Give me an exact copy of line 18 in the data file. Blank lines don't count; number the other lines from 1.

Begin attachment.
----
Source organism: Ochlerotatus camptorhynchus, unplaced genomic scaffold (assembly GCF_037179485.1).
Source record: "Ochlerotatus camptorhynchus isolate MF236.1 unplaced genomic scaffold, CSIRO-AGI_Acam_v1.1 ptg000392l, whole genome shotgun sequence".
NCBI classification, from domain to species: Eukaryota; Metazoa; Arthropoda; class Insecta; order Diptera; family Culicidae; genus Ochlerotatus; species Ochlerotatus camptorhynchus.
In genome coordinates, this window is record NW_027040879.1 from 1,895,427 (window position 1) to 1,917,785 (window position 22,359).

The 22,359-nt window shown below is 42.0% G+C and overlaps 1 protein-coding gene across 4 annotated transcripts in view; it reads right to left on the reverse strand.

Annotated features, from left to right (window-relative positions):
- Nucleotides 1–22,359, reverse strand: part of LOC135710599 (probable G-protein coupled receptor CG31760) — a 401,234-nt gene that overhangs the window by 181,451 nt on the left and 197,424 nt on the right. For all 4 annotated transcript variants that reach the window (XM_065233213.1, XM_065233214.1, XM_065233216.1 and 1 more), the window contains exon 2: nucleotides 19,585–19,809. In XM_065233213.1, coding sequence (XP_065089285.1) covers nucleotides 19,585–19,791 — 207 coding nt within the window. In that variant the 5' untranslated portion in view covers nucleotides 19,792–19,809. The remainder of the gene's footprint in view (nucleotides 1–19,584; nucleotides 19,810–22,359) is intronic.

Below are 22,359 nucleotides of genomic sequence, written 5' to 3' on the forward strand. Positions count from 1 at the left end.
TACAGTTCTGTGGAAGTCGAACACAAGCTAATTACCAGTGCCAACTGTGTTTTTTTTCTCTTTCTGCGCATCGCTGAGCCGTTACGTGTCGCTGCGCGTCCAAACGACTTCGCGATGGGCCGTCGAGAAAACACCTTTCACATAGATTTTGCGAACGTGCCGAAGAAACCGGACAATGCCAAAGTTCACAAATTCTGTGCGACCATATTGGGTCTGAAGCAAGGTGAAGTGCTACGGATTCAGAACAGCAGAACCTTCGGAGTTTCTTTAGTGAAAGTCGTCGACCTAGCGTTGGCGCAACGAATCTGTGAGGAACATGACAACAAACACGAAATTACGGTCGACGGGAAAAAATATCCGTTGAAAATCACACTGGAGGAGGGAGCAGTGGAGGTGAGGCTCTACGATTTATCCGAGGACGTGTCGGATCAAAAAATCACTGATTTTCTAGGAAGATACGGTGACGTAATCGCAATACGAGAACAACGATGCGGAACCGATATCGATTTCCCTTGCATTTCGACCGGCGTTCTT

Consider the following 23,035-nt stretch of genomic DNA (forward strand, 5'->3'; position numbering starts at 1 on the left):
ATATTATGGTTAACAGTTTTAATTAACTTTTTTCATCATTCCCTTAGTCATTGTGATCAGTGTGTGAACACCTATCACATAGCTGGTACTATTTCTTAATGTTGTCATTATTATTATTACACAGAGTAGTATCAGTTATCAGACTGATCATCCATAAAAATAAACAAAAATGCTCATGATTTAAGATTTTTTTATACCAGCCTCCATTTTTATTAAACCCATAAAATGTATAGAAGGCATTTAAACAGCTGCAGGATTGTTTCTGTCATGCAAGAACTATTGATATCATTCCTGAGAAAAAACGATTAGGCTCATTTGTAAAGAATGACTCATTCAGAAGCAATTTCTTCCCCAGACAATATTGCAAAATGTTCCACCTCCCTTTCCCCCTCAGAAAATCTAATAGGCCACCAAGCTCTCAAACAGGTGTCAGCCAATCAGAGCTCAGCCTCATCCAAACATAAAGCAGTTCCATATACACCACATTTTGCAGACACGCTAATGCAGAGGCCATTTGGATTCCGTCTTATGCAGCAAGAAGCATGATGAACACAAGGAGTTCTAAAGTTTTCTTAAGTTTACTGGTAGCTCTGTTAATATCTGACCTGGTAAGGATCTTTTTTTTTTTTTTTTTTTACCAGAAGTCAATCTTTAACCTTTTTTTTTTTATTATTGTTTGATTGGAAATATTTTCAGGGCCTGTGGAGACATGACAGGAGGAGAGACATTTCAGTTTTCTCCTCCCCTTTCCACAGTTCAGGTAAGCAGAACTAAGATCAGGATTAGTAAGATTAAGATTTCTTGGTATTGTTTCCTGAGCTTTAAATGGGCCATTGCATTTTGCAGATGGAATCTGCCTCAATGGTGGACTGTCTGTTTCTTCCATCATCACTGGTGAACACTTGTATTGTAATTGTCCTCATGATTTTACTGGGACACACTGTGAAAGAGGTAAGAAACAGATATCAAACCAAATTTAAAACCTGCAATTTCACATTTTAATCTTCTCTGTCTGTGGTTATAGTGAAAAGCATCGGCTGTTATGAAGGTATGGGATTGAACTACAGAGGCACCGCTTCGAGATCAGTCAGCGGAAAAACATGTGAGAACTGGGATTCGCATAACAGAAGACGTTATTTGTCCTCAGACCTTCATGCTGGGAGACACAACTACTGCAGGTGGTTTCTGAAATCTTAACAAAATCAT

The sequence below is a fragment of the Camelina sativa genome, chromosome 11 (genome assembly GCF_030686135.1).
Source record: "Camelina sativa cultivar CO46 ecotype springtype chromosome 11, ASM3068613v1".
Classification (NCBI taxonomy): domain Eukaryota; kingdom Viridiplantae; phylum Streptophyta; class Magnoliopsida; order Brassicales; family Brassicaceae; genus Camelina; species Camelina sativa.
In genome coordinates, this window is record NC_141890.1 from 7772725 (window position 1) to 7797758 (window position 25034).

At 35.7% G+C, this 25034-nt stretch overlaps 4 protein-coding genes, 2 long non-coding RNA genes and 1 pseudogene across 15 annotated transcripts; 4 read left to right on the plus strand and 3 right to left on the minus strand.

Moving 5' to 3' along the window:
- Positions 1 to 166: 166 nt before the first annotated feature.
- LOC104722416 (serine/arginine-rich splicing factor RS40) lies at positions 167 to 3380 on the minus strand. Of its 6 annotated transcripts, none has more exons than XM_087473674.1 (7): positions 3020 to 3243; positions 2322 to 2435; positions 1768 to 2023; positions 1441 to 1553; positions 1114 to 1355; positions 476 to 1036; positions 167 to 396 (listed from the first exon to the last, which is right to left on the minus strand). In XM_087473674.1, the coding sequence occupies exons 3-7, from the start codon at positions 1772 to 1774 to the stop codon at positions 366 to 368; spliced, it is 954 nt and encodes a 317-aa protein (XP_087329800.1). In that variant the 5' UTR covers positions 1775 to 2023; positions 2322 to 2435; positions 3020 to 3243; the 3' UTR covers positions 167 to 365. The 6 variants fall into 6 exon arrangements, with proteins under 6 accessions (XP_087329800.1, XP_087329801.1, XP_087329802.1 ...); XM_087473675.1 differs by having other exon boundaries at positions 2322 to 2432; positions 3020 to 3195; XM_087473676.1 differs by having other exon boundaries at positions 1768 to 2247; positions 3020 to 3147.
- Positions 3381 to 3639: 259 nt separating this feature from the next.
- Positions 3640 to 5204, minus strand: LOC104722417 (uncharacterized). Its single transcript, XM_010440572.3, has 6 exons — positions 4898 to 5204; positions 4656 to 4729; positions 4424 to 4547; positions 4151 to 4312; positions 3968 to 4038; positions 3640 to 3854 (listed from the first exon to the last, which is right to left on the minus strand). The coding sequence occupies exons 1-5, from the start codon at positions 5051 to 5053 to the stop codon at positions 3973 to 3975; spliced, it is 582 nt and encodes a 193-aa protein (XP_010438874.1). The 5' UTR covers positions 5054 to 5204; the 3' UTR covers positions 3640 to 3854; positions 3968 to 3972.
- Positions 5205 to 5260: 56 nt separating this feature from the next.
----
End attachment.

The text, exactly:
- Positions 1 to 166: 166 nt before the first annotated feature.